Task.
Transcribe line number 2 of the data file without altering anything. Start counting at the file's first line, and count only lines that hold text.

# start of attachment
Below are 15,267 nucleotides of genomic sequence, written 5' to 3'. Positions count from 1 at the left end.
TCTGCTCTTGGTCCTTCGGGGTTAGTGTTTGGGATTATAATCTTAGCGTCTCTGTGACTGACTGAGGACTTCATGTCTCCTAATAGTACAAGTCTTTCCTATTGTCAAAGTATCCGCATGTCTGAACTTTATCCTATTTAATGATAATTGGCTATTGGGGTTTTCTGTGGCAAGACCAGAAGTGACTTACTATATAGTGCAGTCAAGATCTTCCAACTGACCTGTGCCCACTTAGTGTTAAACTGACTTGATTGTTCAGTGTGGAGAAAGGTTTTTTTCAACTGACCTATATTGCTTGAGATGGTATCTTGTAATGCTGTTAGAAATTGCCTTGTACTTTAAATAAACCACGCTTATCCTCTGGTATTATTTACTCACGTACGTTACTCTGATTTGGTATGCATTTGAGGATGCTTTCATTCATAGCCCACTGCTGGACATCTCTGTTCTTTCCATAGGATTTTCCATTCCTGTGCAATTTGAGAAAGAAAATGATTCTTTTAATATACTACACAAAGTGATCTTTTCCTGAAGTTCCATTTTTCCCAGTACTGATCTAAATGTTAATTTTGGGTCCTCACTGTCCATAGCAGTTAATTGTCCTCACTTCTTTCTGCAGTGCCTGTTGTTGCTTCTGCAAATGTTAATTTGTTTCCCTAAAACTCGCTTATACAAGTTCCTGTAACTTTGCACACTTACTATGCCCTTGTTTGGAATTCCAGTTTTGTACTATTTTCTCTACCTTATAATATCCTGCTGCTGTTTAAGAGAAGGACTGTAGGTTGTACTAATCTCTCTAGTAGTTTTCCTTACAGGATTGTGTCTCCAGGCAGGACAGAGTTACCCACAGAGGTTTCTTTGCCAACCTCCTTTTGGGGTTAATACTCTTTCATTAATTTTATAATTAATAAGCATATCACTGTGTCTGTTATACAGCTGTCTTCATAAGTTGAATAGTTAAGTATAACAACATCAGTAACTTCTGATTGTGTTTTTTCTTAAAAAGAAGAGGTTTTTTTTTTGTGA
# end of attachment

TCTGCTCTTGGTCCTTCGGGGTTAGTGTTTGGGATTATAATCTTAGCGTCTCTGTGACTGACTGAGGACTTCATGTCTCCTAATAGTACAAGTCTTTCCTATTGTCAAAGTATCCGCATGTCTGAACTTTATCCTATTTAATGATAATTGGCTATTGGGGTTTTCTGTGGCAAGACCAGAAGTGACTTACTATATAGTGCAGTCAAGATCTTCCAACTGACCTGTGCCCACTTAGTGTTAAACTGACTTGATTGTTCAGTGTGGAGAAAGGTTTTTTTCAACTGACCTATATTGCTTGAGATGGTATCTTGTAATGCTGTTAGAAATTGCCTTGTACTTTAAATAAACCACGCTTATCCTCTGGTATTATTTACTCACGTACGTTACTCTGATTTGGTATGCATTTGAGGATGCTTTCATTCATAGCCCACTGCTGGACATCTCTGTTCTTTCCATAGGATTTTCCATTCCTGTGCAATTTGAGAAAGAAAATGATTCTTTTAATATACTACACAAAGTGATCTTTTCCTGAAGTTCCATTTTTCCCAGTACTGATCTAAATGTTAATTTTGGGTCCTCACTGTCCATAGCAGTTAATTGTCCTCACTTCTTTCTGCAGTGCCTGTTGTTGCTTCTGCAAATGTTAATTTGTTTCCCTAAAACTCGCTTATACAAGTTCCTGTAACTTTGCACACTTACTATGCCCTTGTTTGGAATTCCAGTTTTGTACTATTTTCTCTACCTTATAATATCCTGCTGCTGTTTAAGAGAAGGACTGTAGGTTGTACTAATCTCTCTAGTAGTTTTCCTTACAGGATTGTGTCTCCAGGCAGGACAGAGTTACCCACAGAGGTTTCTTTGCCAACCTCCTTTTGGGGTTAATACTCTTTCATTAATTTTATAATTAATAAGCATATCACTGTGTCTGTTATACAGCTGTCTTCATAAGTTGAATAGTTAAGTATAACAACATCAGTAACTTCTGATTGTGTTTTTTCTTAAAAAGAAGAGGTTTTTTTTTTGTGA